Petraeus goes on to say that some weapons or systems are aging, but most are fair quality, operable, and the procurement budget is healthy. The militaries, for the most part, are not conducting robust training to prepare for future conflicts he concedes, however, he does point out that a third of the Army and half of the Marine Corps continue to go through reality based training centers to increase readiness.

Finally, he points out that numerous combat rotations often produce negative consequences such as stress on the soldiers and their families due to lengthy separations, degraded equipment, and the inability to train for other missions. The supposedly degrading counter insurgencies give American forces plenty of operations coordinating multiple branches using air, land, and naval forces at the same time.  Petraeus concludes that with a moderate increase in budget (about 50 billion a year) America can rectify many of its current problems, and the current problems aren’t nearly so bad as naysayers assert.

I would add that high operational tempo has benefits as well as negatives.  The body of experience from the last 15 years in the war on terror results in highly skilled NCOs, officers, and well trained pilots. Other nations suffer from peace disease, with few leaders that have combat experience, and their training often falls short of preparing soldiers for combat. Analysts point to Chinese pilots for example, who have very rudimentary training and little ability to improvise in unexpected situations. The Chinese have many new weapon systems and platforms that need to be operated in a coordinated manner to be effective, but they have never done so under combat conditions.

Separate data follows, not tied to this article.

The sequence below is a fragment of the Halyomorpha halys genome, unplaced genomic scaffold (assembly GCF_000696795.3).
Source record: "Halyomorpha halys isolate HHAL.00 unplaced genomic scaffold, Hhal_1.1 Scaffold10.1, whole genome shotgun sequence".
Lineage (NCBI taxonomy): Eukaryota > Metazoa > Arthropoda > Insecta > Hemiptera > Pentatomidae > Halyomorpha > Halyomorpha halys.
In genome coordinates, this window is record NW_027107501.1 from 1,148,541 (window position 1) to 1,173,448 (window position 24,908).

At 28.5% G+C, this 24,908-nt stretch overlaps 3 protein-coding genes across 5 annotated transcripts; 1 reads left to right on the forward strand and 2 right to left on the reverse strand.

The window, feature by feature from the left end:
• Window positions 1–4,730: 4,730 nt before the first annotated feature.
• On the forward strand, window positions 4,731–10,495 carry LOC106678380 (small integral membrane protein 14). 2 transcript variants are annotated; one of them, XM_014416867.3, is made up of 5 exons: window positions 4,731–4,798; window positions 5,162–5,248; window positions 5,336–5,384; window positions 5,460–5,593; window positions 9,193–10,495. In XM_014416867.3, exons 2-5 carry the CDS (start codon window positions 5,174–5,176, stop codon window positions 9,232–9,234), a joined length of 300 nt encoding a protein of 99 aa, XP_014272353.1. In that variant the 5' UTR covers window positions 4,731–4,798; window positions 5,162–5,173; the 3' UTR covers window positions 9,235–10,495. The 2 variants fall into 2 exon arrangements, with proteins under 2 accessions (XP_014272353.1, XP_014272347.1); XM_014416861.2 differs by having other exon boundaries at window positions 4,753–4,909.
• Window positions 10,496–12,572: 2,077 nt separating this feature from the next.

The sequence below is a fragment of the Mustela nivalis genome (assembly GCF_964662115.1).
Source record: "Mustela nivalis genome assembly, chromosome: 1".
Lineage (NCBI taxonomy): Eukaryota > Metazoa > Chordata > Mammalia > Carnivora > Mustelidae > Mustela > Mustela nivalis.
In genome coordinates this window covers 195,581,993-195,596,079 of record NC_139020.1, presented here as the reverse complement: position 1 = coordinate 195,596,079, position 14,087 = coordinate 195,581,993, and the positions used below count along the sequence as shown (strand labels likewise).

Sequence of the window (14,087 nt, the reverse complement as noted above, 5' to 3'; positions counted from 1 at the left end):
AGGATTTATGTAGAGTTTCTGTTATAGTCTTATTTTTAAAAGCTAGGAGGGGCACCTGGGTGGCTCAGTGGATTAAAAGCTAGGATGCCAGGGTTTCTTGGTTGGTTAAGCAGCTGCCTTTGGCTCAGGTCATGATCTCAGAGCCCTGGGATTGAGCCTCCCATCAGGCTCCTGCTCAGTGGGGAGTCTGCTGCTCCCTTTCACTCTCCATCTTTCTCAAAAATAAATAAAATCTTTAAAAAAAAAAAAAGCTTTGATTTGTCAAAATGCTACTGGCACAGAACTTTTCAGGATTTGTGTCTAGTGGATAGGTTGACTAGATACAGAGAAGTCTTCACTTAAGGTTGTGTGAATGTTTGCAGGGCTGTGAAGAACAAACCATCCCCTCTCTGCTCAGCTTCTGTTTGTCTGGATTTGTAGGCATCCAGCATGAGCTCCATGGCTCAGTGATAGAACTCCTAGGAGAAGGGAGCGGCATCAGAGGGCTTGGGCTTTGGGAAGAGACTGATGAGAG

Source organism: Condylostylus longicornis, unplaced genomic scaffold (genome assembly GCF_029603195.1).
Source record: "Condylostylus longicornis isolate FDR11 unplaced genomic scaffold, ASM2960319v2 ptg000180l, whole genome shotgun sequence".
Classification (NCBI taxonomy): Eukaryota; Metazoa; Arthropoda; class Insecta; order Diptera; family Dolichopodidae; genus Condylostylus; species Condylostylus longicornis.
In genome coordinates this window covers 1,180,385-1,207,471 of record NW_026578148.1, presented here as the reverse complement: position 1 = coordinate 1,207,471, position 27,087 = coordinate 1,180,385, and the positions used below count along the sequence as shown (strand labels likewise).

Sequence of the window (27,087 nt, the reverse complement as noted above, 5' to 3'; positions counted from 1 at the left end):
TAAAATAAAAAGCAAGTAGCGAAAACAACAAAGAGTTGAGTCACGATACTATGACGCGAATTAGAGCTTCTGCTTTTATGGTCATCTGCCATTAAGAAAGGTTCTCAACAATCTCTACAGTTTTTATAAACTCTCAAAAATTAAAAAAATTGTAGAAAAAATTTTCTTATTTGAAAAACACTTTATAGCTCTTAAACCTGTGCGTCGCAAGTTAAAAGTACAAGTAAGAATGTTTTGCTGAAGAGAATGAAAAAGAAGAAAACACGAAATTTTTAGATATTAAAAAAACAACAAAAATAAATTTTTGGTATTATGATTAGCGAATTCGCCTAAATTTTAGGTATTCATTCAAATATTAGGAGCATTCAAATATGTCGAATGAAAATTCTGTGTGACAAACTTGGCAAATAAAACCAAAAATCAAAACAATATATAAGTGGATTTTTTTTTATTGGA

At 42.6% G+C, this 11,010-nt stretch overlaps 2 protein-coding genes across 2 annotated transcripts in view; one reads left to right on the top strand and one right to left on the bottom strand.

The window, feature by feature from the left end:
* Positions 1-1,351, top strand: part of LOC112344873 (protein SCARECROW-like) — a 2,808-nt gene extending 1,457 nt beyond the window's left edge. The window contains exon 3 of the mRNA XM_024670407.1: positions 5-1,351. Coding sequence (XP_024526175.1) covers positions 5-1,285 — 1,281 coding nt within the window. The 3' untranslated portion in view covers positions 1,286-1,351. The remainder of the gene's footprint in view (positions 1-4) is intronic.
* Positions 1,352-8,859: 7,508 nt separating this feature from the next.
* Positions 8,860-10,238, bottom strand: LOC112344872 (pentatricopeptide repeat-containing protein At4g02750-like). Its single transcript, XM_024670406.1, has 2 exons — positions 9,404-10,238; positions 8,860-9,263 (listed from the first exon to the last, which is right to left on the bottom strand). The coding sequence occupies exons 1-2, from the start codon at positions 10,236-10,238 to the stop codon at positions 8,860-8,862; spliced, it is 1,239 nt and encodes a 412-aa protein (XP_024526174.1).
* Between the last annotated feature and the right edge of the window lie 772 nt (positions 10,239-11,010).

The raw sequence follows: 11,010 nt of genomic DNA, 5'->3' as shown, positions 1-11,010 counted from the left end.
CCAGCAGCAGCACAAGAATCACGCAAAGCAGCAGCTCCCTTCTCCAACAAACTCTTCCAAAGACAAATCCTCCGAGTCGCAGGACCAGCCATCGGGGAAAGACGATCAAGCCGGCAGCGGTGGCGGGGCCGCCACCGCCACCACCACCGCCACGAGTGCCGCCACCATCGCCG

It’s very difficult to assess future challenges as well as believe the nation has prepared accordingly.  Many before World War I thought they could handle the technological changes, but were proven horribly wrong. In fact, in most wars America has been vastly under prepared and paid the price in blood before they could field well trained and equipped soldiers.   At other points, America spent large amounts of money on readiness such as nuclear stockpile and early warning systems to fight an expected enemy. Yet then they ended up never needing them. Situations like that result in what looks like overkill and wasteful spending.

It’s also very attractive to talk about using that money for social projects.  In contrast to helping the poor, providing low cost health care, and improving roads and schools, preparing expensive weapons systems to be operationally capable for needless wars is a very difficult case to make. But warfare is a matter of life or death and ignored problems overseas will end up eventually becoming bigger problems on America’s door step.   This is the reason to keep funding and readiness a top priority for national security.

Morgan Deane is an OpsLens Contributor and a former U.S. Marine Corps infantry rifleman. Deane also served in the National Guard as an Intelligence Analyst.